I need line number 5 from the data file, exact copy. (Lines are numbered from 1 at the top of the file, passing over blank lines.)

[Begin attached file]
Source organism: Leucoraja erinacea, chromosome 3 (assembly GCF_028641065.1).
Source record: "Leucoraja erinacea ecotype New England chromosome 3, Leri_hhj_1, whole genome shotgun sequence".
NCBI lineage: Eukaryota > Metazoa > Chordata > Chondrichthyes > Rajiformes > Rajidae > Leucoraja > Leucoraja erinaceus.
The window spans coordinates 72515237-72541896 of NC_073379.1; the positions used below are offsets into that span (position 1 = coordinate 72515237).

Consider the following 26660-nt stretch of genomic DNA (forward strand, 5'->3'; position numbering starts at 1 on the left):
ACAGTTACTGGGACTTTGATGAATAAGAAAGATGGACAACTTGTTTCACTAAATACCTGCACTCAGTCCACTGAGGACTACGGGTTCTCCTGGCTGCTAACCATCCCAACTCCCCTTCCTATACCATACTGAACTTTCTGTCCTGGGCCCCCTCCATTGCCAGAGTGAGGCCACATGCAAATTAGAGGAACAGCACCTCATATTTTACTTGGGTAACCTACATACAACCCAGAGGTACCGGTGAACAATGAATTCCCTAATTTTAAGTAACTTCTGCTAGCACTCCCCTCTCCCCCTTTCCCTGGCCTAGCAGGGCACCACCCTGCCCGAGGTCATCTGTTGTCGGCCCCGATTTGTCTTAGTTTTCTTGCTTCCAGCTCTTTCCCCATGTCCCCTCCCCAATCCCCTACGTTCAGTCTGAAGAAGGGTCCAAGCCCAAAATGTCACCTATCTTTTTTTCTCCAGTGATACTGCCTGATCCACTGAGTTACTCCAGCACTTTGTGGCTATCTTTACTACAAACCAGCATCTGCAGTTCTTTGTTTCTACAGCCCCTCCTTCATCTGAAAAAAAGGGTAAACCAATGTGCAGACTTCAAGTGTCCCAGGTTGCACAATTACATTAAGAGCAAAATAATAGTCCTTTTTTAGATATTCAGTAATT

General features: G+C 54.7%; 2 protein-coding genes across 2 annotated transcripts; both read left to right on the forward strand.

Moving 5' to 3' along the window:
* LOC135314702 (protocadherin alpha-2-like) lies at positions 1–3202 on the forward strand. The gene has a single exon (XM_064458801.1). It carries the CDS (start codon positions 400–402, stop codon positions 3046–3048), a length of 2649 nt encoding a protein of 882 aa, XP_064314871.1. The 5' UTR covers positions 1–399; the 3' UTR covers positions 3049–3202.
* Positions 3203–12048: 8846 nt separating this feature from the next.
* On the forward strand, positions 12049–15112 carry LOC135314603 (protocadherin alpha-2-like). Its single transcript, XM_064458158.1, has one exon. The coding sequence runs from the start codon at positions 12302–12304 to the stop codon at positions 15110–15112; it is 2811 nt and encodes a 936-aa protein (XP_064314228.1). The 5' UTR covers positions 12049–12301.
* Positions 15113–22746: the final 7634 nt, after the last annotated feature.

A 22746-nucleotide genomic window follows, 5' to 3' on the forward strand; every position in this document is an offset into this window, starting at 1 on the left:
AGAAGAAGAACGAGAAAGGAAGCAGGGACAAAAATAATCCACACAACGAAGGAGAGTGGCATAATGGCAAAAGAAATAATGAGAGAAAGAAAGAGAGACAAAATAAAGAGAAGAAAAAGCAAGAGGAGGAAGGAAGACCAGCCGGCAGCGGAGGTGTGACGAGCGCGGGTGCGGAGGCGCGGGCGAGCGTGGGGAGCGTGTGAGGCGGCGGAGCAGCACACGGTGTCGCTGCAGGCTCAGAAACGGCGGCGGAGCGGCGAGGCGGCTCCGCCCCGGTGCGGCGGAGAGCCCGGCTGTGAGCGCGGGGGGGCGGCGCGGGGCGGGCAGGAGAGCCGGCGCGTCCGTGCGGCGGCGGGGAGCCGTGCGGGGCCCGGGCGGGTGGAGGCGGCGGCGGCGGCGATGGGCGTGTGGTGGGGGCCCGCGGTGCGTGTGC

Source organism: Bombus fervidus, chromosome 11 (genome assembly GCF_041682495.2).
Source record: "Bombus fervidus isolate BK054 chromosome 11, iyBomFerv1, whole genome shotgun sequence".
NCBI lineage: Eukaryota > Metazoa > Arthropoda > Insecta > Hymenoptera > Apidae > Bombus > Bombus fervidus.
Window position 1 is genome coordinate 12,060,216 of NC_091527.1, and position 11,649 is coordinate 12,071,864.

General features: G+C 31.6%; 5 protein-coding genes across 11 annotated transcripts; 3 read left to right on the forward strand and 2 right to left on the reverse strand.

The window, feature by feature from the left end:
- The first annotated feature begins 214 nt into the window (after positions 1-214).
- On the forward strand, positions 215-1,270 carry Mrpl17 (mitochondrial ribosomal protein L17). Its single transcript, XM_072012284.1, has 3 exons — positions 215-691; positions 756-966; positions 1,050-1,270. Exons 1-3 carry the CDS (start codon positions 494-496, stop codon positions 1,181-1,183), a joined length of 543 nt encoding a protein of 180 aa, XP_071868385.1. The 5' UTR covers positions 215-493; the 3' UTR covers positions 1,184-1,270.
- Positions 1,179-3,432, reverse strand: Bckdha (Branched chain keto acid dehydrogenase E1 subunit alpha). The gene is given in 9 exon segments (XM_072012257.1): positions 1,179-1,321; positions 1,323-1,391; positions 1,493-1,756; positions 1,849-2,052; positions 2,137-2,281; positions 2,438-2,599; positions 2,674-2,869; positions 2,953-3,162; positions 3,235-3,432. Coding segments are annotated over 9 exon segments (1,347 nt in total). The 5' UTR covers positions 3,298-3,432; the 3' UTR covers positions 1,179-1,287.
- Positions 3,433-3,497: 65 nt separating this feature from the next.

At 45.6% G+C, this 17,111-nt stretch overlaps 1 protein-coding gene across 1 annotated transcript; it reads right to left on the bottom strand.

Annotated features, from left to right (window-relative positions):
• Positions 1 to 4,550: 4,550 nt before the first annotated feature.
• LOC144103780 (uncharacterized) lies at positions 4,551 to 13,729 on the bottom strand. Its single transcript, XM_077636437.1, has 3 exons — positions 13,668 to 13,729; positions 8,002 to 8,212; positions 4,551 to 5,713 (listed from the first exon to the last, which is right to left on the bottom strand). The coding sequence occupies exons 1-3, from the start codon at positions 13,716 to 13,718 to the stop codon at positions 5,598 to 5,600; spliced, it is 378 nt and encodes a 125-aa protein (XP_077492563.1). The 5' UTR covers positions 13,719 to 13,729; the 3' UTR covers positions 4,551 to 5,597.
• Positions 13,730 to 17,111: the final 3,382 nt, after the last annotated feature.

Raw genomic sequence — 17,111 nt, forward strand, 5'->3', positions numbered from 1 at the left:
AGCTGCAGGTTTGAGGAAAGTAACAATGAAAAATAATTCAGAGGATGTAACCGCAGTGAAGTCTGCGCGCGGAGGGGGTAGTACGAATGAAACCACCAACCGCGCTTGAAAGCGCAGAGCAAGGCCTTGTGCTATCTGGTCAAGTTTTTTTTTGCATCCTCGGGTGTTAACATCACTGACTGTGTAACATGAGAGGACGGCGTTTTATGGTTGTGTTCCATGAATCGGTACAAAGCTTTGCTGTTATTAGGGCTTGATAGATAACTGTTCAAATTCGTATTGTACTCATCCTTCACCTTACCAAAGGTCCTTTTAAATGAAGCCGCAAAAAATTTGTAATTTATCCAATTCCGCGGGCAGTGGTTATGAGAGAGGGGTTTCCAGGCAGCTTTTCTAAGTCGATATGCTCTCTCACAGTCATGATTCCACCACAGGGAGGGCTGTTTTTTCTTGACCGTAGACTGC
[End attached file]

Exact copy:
Consider the following 26660-nt stretch of genomic DNA (forward strand, 5'->3'; position numbering starts at 1 on the left):